Gartner analysts believe that most IT managers focus on technologies likely to affect their enterprises within 18 months or so -- not three years or a decade out. But that doesn't mean they're not interested in a future that, as seen by Gartner, includes sensor-rich devices and robots.
Users are also clearly interested in automation and concepts such as the "lights-out" or "humanless" data centers that Hewlett-Packard Co. CEO Mark Hurd discussed at this conference.
Even if some tech ideas later turn out to be wishful thinking, a number of forthcoming technologies could have a big impact on IT, according to Gartner analyst Jackie Fenn, who spoke at an attendee-packed session at this week's Gartner IT Expo.
Fenn said he believes that many products and packages will be "smart," or connected to networks with sensors linking to supply chains that can tell how products are being used or if they have been damaged somehow. The sensors may also lead to personalized product pricing based on actual use, she said.
For instance, auto insurance companies may one day set pricing "according to actual demonstrated risk" based on driving behavior tracked by a sensor, said Fenn.
Gartner also sees increasing integration of the digital and physical worlds. There are, for example, developing technologies that can superimpose a building design over the actual building -- giving a builder or architect new insight into the structure's design.
Robotics is another area that will affect IT, said Fenn. For instance, robotic technologies are emerging in the medical field that can connect medical specialists with patients via video teleconferencing links. "How does this fit into big IT? It needs a LAN," said Fenn.
Although Gartner analysts believe most IT managers are focused on the present or near future, not all IT companies see it that way. Jeff Thompson, who works for an IT architecture and engineering for company he didn't want identified, said his firm has discussions on long-range IT development well beyond the immediate future, particularly in areas such as data mining. "We definitely look further out than 18 months. We're interested in providing the best value to our users," he said.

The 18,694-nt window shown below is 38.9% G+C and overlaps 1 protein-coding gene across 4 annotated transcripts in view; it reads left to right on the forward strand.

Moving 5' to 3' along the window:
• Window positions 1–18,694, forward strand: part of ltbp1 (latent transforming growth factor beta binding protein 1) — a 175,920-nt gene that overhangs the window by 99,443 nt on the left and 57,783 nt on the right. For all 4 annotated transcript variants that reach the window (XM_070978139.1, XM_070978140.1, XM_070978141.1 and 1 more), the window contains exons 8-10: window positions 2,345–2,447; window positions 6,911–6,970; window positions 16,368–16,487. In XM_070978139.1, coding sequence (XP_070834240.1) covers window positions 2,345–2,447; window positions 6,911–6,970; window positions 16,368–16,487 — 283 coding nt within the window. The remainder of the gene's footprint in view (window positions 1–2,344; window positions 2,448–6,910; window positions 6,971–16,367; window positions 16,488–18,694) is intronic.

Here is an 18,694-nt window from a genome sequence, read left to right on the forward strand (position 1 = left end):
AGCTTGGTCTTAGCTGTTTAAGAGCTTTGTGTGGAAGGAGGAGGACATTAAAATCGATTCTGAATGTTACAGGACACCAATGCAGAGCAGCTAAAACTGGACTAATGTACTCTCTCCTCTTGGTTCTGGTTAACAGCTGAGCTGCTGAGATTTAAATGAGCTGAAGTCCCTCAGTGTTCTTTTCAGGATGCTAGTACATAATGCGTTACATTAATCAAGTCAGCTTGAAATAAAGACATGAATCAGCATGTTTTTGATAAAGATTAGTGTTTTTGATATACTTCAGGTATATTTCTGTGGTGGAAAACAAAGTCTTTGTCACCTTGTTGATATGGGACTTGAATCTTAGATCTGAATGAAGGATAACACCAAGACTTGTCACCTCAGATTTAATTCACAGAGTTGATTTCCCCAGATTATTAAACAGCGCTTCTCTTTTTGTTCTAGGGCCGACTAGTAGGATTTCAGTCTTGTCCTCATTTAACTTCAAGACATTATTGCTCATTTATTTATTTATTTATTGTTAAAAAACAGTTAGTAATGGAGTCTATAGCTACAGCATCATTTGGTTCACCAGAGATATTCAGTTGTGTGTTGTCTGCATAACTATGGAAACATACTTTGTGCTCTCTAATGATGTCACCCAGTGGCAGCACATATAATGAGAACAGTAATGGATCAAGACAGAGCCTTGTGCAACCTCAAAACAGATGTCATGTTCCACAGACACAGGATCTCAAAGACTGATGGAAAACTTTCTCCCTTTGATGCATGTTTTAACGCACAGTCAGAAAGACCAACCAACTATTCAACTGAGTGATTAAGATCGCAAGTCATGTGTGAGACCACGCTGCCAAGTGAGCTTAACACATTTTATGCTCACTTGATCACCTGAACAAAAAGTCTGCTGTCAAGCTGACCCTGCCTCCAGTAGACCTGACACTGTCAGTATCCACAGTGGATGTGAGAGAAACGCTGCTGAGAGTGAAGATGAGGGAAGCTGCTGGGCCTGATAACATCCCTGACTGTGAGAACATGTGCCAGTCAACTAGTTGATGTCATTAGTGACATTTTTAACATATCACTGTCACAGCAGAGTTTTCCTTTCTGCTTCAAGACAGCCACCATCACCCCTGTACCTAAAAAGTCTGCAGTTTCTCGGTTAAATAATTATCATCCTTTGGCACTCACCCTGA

When Hurd spoke to attendees earlier this week, he also put on his futurist's hat and described management technologies that may lead to fully automated data centers in the years ahead. The idea isn't far-fetched. Gartner has previously predicted that as many as half of all hands-on data center jobs jobs may disappear over the next two decades because of automation.
But a vendor forecast of a fully automated data center is still hard for some IT mangers to accept.
"The notion of a lights-out data center is a wonderful concept," said Anthony Mordosky, CIO at Rowan University in Glassboro, N.J. But it's not a new one and he's skeptical about it. "Can you truly build a system with enough intelligence... that will understand what to do?" he asked.
Even so, the growing use of automation didn't trouble Rowan and some other IT managers, who believe most IT workers don't want purely operational jobs. "I don't think people get into IT to be in a data center at 2 a.m.," he said.
Marc Richard, an application release manager at an insurance company, said that "every time you automate something and take the human element out ... something else opens up. People move in new directions."